Paul MacDonald and Joseph Parent bring to book-length form a very sensible and persuasive argument that they have been making for some time. Great power decline is not necessarily dangerous or even destabilizing. Countries can pursue strategies of retrenchment, either of “self-help” by cutting back spending or rejuvenating their economy, or of external adjustment in paring back commitments or cementing new friendships. Such strategies, MacDonald and Parent argue, need not be destabilizing. The countries experiencing decline can regain strength and confidence.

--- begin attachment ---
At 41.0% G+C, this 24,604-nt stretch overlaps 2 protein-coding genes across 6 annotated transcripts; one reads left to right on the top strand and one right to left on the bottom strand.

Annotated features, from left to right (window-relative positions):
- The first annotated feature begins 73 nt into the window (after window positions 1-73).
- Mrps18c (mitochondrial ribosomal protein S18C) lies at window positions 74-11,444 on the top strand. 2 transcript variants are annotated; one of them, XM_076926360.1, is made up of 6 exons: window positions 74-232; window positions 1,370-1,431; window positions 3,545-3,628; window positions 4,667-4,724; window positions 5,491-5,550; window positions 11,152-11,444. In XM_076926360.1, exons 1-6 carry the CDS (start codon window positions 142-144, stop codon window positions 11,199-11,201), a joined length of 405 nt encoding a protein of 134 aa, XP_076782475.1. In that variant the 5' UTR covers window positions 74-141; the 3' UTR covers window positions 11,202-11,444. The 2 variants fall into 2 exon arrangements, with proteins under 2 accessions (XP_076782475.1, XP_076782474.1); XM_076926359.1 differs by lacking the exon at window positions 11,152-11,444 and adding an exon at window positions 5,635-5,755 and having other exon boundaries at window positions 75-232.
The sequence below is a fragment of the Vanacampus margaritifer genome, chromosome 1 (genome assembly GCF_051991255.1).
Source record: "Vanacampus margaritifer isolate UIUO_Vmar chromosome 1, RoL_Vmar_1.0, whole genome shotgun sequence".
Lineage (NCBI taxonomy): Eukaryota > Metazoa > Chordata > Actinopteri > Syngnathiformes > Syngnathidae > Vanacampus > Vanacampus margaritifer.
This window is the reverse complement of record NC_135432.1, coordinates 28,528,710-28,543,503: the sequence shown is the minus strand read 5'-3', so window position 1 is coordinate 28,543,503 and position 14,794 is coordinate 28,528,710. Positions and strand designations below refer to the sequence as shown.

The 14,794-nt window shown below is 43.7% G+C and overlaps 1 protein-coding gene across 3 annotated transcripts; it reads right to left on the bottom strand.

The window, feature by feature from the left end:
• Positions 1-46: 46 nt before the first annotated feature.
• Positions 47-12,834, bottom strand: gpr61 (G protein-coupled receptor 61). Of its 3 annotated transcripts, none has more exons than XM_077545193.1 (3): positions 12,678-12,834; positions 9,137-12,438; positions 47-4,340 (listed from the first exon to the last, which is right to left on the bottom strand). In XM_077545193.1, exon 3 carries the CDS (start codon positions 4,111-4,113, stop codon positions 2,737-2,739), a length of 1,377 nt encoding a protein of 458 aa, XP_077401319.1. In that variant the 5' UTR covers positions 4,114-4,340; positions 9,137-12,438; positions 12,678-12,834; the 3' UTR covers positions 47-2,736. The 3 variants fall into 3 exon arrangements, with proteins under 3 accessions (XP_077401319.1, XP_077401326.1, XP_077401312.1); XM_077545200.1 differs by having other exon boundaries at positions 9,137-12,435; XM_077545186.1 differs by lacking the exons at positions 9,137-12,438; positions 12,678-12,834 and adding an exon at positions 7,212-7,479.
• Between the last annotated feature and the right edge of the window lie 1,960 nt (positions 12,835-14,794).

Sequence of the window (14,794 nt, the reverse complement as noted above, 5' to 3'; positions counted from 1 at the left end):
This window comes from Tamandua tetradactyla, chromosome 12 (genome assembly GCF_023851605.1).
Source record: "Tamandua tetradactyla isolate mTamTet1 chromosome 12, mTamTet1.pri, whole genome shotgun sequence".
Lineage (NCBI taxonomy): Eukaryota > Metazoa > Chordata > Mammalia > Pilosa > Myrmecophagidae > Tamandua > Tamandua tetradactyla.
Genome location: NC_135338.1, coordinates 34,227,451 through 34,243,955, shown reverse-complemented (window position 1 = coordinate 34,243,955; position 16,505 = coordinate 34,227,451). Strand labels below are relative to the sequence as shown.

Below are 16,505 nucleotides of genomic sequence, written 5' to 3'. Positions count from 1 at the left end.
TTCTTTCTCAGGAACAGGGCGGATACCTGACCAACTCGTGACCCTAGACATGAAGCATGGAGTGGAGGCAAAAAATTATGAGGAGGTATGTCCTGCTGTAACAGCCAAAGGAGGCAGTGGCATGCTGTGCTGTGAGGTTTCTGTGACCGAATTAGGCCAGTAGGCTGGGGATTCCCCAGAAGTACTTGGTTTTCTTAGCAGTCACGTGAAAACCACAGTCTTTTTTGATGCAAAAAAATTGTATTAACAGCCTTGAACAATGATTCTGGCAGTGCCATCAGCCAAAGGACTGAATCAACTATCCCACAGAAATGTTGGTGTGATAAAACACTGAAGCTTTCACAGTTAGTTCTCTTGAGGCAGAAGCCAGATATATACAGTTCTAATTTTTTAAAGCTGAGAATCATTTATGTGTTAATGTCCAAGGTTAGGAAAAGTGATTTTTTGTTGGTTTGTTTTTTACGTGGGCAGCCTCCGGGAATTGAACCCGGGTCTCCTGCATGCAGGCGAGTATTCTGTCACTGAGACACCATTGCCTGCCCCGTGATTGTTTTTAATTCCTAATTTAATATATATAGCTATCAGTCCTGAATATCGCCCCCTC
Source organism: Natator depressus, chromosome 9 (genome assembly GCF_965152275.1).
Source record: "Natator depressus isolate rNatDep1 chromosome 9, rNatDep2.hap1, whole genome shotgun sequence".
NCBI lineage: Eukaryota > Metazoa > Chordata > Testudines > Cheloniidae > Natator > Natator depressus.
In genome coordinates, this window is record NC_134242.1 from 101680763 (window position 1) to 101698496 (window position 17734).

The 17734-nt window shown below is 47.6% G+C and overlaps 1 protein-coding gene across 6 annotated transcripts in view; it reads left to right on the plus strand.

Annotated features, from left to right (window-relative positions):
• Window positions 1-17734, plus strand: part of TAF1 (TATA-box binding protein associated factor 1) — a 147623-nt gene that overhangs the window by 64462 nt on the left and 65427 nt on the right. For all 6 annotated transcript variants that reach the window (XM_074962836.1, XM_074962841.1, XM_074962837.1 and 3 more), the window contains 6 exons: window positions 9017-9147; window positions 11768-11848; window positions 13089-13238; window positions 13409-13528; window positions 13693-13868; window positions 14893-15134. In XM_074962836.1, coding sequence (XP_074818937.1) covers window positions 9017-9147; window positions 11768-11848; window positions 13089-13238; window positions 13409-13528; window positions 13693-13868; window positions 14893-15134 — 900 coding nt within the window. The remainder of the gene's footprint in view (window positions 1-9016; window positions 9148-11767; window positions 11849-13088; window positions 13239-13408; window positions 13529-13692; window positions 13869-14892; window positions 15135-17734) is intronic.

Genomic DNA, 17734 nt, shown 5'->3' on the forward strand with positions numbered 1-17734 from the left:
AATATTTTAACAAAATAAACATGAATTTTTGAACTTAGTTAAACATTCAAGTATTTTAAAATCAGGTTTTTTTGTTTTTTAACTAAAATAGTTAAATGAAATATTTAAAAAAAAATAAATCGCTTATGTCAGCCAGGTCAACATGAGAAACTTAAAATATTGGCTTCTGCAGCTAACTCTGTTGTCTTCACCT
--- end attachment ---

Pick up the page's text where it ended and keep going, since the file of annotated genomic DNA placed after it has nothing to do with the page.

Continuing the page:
A decade after the end of the Cold War, the debate about structural realism in general and Theory of International Politics in particular had heated up. Twenty years earlier, Kenneth Waltz had developed an explanation of international affairs based on three components: (1) the international system’s ordering principle (e.g., anarchy vs. hierarchy); (2) the differentiation of units and their functions; and (3) the number of dominant units. The demise of the Soviet Union potentially reflected a significant change in the third component of Waltz’s theory: some observers claimed that a unipolar moment had emerged, while others pointed to the rise of multipolarity, changes in the number of dominant units that could be expected to produce observable differences in international behavior and outcomes. Democratic peace theorists, globalization boosters, and prophets of the Information Revolution also pointed to potential changes in the system’s ordering principle (component one). Waltz suggested that a unipolar moment would be fleeting (and that the world remained more bipolar than many believed), and that a democratic peace and associated transformational ideologies would not change the system’s ordering principle, leaving critics to revisit the “static” nature of Waltz’s theory and thinking.